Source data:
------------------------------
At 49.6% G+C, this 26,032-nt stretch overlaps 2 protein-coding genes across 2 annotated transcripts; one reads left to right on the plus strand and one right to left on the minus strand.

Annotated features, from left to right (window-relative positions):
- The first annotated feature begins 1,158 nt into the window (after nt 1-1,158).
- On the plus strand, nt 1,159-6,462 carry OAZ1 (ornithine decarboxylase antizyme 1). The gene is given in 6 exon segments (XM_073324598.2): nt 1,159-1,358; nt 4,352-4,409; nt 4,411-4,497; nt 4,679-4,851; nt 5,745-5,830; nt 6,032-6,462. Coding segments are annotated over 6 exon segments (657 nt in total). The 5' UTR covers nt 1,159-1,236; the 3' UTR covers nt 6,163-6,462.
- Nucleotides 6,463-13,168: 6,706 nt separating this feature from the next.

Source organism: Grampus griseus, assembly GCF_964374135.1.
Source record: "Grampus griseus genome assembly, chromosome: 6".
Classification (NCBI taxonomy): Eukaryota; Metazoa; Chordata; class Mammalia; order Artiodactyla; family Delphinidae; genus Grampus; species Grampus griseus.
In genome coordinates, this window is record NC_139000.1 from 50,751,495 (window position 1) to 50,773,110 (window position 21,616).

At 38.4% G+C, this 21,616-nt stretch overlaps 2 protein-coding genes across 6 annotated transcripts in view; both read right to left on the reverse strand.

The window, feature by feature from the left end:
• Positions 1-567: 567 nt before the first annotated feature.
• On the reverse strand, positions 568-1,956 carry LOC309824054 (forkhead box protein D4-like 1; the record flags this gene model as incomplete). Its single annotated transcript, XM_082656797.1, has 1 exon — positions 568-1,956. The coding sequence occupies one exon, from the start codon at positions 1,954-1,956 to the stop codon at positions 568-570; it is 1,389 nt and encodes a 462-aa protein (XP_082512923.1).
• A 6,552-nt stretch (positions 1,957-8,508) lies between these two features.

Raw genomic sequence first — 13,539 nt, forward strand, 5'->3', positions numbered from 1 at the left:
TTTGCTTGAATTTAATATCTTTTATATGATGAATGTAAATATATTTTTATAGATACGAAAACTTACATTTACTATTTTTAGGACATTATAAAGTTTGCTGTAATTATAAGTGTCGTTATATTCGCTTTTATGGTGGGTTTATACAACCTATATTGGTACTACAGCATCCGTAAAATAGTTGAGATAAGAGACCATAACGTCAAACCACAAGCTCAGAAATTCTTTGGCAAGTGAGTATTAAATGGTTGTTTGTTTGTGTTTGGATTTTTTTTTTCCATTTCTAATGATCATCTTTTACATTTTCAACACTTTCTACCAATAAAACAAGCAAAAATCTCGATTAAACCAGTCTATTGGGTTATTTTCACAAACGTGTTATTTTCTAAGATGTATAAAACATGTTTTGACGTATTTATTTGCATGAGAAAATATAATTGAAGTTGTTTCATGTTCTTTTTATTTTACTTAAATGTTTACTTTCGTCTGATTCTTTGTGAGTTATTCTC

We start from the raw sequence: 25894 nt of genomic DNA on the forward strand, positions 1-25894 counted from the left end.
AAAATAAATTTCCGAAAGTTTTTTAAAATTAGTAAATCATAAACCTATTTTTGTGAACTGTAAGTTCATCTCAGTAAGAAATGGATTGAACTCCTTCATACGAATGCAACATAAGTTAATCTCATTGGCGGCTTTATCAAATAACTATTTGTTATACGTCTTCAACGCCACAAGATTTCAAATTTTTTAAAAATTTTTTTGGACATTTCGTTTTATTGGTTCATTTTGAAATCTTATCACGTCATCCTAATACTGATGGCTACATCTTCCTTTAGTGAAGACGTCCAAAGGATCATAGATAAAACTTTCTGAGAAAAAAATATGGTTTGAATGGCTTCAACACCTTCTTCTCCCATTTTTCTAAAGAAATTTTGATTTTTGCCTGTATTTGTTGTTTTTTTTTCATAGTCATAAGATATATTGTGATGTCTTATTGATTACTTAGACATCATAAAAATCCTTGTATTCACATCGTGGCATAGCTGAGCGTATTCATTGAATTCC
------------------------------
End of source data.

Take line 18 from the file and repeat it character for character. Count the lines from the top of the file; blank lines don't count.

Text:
AAAATAAATTTCCGAAAGTTTTTTAAAATTAGTAAATCATAAACCTATTTTTGTGAACTGTAAGTTCATCTCAGTAAGAAATGGATTGAACTCCTTCATACGAATGCAACATAAGTTAATCTCATTGGCGGCTTTATCAAATAACTATTTGTTATACGTCTTCAACGCCACAAGATTTCAAATTTTTTAAAAATTTTTTTGGACATTTCGTTTTATTGGTTCATTTTGAAATCTTATCACGTCATCCTAATACTGATGGCTACATCTTCCTTTAGTGAAGACGTCCAAAGGATCATAGATAAAACTTTCTGAGAAAAAAATATGGTTTGAATGGCTTCAACACCTTCTTCTCCCATTTTTCTAAAGAAATTTTGATTTTTGCCTGTATTTGTTGTTTTTTTTTCATAGTCATAAGATATATTGTGATGTCTTATTGATTACTTAGACATCATAAAAATCCTTGTATTCACATCGTGGCATAGCTGAGCGTATTCATTGAATTCC